Sure, there are other reasons to go to a conference - networking, meeting the big name authors, getting autographs, and on and on. But there’s a lot to gain even not going to a conference.
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THERE'S MORE TO SCHMOOZING THAN SCHMOOZE
No matter what your reason for going to a conference, be it to find an agent, learn about writing, meet authors, or sell books, you’re going to be meeting people. I certainly hope no one reading this would go to a conference and be a total wallflower.
Step away from the wall, people!
Even if you’re the most shy person in the world, pretend you’re gregarious. Never hide at a conference. Walk right up to someone, stick out your hand (unless your hand holds a margarita, in which case, use the other hand or someone will snatch your drink), and say “Hi, my name is…” Especially do this to the person you see looking uncomfortable and sitting or standing by him or her self. If they look at you like you’re crazy, lean in close and whisper, “Helen Ginger told me you were very interesting and I should introduce myself.” They’ll either smile and offer their name or they’ll run screaming. In which case, move quickly onto the next person.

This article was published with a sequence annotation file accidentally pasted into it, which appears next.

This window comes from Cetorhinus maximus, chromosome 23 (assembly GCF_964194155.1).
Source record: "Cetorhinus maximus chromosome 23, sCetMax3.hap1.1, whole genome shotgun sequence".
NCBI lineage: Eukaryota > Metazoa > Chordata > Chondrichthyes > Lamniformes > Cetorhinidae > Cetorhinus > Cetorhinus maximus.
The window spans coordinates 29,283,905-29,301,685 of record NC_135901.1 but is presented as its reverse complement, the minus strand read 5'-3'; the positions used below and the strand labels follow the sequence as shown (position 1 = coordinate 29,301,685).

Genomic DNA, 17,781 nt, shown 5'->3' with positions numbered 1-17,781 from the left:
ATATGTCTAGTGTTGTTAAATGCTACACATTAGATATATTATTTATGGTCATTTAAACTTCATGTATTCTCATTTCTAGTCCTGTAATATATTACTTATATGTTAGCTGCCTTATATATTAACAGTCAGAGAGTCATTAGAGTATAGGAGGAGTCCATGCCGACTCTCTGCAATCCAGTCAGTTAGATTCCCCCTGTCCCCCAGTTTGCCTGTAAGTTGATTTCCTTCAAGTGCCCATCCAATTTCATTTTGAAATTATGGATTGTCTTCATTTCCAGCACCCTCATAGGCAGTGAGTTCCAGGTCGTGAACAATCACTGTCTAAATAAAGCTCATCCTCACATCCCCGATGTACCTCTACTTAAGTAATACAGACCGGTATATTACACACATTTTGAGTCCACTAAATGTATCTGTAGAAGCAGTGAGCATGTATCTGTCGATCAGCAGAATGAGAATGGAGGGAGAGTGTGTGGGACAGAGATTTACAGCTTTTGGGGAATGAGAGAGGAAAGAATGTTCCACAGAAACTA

Each time you meet a new person, give them your card. You have cards, don’t you? If not, order them before you go. They don’t have to be expensive or custom made. Keep them on you in a place easy to reach and hand out. Ask if that person has a card. If they don’t, ask, at some point in the conversation, if they Twitter or blog or have email. Get some kind of contact for them. Write it down in your little notepad you’re keeping handy. Make sure you put their name down, as well. If they have nothing to give you and they don’t tweet, post or have a site, after you leave them, take out your notepad and at least note their name.
If they did give you a card, when you have a quiet moment, on the back make a note of when and where you met and the things you want to remember about that person. You may not have time to do this for every person you meet right after you talk to them, but do it in the evening before you fall into bed.